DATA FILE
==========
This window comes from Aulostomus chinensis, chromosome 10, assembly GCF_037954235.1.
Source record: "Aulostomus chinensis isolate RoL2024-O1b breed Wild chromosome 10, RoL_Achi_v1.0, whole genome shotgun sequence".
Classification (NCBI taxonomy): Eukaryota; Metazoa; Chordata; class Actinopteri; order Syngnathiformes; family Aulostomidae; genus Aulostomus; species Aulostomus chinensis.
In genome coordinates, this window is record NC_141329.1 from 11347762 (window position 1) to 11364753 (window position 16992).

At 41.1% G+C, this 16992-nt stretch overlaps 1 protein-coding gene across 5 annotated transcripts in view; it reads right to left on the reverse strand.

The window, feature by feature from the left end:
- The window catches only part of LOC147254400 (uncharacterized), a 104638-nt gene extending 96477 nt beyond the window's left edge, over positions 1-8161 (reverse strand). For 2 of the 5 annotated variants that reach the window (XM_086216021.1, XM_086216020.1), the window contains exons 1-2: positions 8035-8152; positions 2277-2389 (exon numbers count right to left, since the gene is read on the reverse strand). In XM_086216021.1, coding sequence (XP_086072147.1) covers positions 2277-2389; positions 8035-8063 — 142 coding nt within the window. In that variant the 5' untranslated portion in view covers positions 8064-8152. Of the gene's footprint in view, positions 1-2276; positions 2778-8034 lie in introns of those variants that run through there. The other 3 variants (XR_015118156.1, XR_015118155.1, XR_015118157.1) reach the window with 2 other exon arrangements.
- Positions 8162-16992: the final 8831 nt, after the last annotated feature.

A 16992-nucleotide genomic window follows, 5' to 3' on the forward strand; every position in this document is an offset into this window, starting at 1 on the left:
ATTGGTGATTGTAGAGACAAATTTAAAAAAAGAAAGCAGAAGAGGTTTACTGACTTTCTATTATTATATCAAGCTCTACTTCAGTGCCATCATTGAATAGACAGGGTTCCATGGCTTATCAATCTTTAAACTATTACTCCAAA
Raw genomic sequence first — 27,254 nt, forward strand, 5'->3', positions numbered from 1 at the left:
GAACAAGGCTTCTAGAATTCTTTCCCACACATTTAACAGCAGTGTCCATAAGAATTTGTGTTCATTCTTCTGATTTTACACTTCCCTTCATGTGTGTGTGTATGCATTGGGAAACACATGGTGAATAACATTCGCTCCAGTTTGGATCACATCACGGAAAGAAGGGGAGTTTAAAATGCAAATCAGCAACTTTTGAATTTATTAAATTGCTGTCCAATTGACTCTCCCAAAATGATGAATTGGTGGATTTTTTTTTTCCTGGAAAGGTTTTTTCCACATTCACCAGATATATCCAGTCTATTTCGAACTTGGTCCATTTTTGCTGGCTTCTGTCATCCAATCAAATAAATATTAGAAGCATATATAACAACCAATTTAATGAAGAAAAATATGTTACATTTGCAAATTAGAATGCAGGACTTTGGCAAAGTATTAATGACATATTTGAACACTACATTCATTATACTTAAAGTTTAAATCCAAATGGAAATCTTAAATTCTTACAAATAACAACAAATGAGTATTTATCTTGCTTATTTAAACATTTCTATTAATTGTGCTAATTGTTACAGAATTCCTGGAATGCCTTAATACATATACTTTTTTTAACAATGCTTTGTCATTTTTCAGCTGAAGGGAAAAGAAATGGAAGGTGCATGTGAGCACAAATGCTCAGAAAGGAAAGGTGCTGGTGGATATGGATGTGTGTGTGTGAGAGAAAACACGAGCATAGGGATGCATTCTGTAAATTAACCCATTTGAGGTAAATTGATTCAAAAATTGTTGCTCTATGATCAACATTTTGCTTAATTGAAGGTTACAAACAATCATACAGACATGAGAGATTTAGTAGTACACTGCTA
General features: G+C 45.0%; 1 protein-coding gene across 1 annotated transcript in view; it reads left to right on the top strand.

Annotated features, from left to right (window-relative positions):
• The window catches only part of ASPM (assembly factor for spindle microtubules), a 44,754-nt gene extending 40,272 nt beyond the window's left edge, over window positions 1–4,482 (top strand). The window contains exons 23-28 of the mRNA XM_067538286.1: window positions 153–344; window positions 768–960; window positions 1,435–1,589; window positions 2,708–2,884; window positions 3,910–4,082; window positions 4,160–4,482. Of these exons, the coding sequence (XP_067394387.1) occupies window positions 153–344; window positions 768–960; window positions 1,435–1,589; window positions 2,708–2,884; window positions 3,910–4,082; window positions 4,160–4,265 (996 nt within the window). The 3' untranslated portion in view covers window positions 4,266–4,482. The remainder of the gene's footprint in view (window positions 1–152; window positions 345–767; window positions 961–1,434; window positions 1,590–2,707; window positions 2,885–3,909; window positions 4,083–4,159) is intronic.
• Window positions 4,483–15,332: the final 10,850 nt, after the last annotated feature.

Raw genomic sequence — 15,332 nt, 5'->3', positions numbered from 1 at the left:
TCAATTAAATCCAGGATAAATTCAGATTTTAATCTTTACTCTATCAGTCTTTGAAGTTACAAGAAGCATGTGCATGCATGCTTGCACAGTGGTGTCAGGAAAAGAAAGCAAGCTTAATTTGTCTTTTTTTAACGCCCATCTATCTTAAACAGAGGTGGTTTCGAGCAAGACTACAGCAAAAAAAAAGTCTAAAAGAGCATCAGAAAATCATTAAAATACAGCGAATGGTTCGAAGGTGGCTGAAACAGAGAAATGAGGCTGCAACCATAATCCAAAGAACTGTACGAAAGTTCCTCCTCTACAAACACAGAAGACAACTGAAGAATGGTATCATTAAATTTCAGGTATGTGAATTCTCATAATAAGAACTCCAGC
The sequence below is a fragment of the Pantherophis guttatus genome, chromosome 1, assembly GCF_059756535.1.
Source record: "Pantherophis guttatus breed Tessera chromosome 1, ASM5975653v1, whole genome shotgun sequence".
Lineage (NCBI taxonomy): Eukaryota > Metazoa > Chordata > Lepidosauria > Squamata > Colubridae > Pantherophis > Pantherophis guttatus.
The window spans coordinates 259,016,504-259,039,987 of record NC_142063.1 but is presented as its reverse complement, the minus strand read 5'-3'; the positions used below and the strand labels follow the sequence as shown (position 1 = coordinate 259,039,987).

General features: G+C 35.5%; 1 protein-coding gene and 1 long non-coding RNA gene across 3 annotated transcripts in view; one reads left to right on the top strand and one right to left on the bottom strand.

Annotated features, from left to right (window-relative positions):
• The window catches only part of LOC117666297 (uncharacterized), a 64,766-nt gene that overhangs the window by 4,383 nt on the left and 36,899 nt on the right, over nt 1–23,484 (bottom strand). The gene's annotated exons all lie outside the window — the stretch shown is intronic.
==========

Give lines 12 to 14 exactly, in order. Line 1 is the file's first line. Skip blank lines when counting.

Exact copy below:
GAACAAGGCTTCTAGAATTCTTTCCCACACATTTAACAGCAGTGTCCATAAGAATTTGTGTTCATTCTTCTGATTTTACACTTCCCTTCATGTGTGTGTGTATGCATTGGGAAACACATGGTGAATAACATTCGCTCCAGTTTGGATCACATCACGGAAAGAAGGGGAGTTTAAAATGCAAATCAGCAACTTTTGAATTTATTAAATTGCTGTCCAATTGACTCTCCCAAAATGATGAATTGGTGGATTTTTTTTTTCCTGGAAAGGTTTTTTCCACATTCACCAGATATATCCAGTCTATTTCGAACTTGGTCCATTTTTGCTGGCTTCTGTCATCCAATCAAATAAATATTAGAAGCATATATAACAACCAATTTAATGAAGAAAAATATGTTACATTTGCAAATTAGAATGCAGGACTTTGGCAAAGTATTAATGACATATTTGAACACTACATTCATTATACTTAAAGTTTAAATCCAAATGGAAATCTTAAATTCTTACAAATAACAACAAATGAGTATTTATCTTGCTTATTTAAACATTTCTATTAATTGTGCTAATTGTTACAGAATTCCTGGAATGCCTTAATACATATACTTTTTTTAACAATGCTTTGTCATTTTTCAGCTGAAGGGAAAAGAAATGGAAGGTGCATGTGAGCACAAATGCTCAGAAAGGAAAGGTGCTGGTGGATATGGATGTGTGTGTGTGAGAGAAAACACGAGCATAGGGATGCATTCTGTAAATTAACCCATTTGAGGTAAATTGATTCAAAAATTGTTGCTCTATGATCAACATTTTGCTTAATTGAAGGTTACAAACAATCATACAGACATGAGAGATTTAGTAGTACACTGCTA
General features: G+C 45.0%; 1 protein-coding gene across 1 annotated transcript in view; it reads left to right on the top strand.

Annotated features, from left to right (window-relative positions):